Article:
Lost in transition
Jennifer Marks -- Home Accents Today, June 7, 2004
The dog days of summer promise to be anything but humdrum this year. Wholesale change is under way across a range of companies that continues to transform the structure of the buyer/seller equation.
JCPenney is well into its transition. The question of the moment is how its big bet on the new Chris Madden home program will play out.
Kmart has a big stake in personality merchandising itself, with Martha Stewart's sentencing set for June 17. In the meantime, the fruits of its newest merchandising team's efforts will soon appear at retail for back-to-school. And now that it has a New York-based product development team, Kmart will probably look to shake up the home department further.
Target's burgeoning product development group and new prototype are spearheading its merchandising transition. Its recent deal to become the exclusive outlet for Fieldcrest bed and bath raises the question of whether it will shoehorn the label in among its existing house brands, or toss something out of the mix.
Target's Marshall Field's and Mervyn's nameplates, now on the block, are in transition as well. Problem is, nobody knows quite where they're headed. Target execs said last month that announcements would be coming soon.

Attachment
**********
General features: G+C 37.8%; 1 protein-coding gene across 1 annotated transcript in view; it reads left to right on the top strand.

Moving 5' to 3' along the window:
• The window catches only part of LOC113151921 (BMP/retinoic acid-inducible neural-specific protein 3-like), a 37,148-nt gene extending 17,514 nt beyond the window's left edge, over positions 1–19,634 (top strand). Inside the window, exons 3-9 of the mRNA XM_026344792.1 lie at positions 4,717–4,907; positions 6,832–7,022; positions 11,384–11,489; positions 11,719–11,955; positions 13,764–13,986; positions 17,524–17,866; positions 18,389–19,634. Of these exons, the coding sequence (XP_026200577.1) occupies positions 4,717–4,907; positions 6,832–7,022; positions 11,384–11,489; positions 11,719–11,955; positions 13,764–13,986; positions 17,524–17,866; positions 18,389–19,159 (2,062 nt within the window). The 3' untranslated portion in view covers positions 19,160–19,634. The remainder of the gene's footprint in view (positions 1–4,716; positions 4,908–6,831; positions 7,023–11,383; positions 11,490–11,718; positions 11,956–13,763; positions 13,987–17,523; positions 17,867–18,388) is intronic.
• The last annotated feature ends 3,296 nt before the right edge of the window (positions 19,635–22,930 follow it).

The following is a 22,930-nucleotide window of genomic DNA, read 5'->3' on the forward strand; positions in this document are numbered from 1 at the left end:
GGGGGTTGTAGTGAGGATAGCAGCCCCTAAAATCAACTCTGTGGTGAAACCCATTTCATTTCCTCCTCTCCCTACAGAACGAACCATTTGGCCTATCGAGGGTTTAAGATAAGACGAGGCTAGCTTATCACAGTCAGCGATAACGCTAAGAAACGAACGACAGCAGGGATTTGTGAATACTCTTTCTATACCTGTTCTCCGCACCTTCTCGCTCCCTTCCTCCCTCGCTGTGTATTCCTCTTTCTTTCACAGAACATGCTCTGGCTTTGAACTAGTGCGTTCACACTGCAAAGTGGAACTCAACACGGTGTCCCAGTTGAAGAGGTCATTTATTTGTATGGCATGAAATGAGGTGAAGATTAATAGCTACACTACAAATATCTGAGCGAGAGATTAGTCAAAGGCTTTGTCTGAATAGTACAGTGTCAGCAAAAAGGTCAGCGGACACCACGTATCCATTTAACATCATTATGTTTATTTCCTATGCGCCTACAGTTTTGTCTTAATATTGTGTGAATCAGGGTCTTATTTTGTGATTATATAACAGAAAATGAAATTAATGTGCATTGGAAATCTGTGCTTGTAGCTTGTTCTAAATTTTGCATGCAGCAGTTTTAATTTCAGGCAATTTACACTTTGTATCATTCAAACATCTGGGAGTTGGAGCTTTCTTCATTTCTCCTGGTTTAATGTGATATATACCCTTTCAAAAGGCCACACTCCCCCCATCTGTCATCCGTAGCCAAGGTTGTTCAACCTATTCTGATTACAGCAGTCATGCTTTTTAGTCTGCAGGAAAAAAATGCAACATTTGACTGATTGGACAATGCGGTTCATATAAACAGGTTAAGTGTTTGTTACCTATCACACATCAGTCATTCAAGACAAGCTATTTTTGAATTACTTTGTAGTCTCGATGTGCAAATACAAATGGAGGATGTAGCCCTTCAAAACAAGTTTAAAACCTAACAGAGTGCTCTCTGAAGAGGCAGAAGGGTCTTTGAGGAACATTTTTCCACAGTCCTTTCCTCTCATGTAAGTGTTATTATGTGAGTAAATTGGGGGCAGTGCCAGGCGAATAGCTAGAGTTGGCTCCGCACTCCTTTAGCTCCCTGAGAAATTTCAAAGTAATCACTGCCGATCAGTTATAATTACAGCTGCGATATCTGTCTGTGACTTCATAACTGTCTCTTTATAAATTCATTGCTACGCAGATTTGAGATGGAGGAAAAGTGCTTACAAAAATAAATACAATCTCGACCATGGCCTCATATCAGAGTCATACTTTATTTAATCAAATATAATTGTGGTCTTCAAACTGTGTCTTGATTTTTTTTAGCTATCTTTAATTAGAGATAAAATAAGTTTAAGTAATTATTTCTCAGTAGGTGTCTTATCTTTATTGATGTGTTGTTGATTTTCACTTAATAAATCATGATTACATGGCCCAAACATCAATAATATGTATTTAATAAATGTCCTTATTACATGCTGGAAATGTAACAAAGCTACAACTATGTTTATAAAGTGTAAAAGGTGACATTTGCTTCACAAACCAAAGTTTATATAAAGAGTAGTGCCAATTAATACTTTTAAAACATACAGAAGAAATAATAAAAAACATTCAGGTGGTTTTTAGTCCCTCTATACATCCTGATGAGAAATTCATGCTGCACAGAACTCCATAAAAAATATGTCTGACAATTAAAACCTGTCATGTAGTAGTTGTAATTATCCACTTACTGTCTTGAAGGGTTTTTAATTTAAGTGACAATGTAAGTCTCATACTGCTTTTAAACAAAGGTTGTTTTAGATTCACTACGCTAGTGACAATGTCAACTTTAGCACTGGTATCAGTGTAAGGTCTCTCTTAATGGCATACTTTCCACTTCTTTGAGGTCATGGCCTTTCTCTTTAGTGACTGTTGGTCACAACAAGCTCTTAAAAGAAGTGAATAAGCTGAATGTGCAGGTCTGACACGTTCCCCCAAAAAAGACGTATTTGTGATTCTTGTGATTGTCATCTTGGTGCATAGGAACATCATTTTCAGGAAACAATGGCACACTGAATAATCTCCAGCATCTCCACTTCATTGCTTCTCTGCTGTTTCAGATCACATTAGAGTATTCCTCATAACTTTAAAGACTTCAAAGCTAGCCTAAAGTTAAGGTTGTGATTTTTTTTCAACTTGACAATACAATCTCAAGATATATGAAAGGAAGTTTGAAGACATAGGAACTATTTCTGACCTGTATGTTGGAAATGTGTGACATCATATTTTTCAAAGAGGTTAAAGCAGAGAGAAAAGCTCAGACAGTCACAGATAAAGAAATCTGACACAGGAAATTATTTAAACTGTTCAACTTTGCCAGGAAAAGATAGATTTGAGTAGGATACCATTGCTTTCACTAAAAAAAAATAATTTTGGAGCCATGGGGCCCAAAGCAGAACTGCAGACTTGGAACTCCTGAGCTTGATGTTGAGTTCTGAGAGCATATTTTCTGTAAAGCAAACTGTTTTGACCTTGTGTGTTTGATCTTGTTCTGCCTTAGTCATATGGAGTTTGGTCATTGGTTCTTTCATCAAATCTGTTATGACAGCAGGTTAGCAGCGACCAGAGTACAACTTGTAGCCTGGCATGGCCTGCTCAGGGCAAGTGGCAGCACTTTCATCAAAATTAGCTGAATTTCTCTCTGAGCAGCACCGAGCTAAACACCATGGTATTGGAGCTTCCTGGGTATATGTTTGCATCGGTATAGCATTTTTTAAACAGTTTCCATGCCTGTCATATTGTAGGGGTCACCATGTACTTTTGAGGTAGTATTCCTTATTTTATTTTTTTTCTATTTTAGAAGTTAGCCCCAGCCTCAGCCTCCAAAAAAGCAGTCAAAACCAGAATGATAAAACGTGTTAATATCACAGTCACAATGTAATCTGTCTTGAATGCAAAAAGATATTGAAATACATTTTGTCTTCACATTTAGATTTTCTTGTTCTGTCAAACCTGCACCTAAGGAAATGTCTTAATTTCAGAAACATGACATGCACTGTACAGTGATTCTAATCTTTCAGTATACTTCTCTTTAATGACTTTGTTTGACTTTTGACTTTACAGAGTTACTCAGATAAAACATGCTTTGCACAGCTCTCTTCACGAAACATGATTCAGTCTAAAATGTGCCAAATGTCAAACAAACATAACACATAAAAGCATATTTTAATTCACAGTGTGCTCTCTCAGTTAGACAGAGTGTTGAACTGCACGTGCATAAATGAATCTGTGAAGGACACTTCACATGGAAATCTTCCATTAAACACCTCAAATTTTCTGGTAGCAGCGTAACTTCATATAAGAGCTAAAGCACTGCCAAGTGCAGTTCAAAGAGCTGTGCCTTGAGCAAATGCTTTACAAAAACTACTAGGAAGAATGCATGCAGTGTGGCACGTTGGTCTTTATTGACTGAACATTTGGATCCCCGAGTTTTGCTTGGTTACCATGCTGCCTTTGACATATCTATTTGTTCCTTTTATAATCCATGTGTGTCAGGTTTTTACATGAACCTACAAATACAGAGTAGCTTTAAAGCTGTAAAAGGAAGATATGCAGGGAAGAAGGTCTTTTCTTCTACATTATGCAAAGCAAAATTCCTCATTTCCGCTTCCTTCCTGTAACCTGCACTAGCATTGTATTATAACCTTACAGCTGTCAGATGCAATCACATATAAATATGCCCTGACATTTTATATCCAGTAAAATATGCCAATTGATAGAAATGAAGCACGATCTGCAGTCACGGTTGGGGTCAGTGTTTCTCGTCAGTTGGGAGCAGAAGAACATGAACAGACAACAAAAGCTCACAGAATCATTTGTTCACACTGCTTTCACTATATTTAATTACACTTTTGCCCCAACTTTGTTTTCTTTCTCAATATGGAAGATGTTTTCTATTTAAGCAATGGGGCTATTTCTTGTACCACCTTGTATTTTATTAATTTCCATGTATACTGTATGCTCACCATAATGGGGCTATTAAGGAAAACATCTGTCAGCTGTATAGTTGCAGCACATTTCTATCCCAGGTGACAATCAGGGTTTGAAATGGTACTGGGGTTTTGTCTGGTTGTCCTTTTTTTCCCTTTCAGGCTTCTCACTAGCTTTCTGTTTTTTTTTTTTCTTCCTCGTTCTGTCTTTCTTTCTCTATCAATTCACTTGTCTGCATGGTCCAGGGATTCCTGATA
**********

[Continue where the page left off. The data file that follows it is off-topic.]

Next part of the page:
Sears is still very much in transition. Its recent pledge to overhaul 70 percent of its fashion bedding will spell new opportunity for some suppliers, and the closing of a chapter for others.
Kohl's finds itself rather unexpectedly in transition and is moving aggressively to add more brands, including Royal Velvet in home, Chaps in menswear and an Estee Lauder-backed cosmetics program. Will new labels do the trick, or will a more fundamental rethinking of its merchandising proposition prove to be in order?
Macy's home department, now under consolidation, will probably remain in transition for a good 18 months, according to the most generous estimates coming out of the market.
Across the spectrum of retail channels, the structure of selection is in transition. The move to step up self-sourcing is everywhere: Dollar General, Anna's Linens, Target, Linens 'n Things, Sears, Federated and Wal-Mart, to name just a few.
While it is likely these changes will force out some traditional suppliers, it doesn't guarantee wholesale carnage. The increase in retail direct sourcing will generate a need for greater flexibility among suppliers. Mistakes will be made — some of them colossal — and retailers will be looking to traditional suppliers who can move in quickly to help pick up the pieces.
A few suppliers are moving to dovetail with the retail-direct model by investing in their own overseas facilities. In this arrangement, the retailer deals with a known entity (one that will eat mistakes) while earning its direct-sourcing stripes; meanwhile, the suppliers keep the account.
Along the road of the current evolution, some retailers are likely to get lost in transition. Suppliers that set themselves up to provide solutions when calamity strikes will have the edge.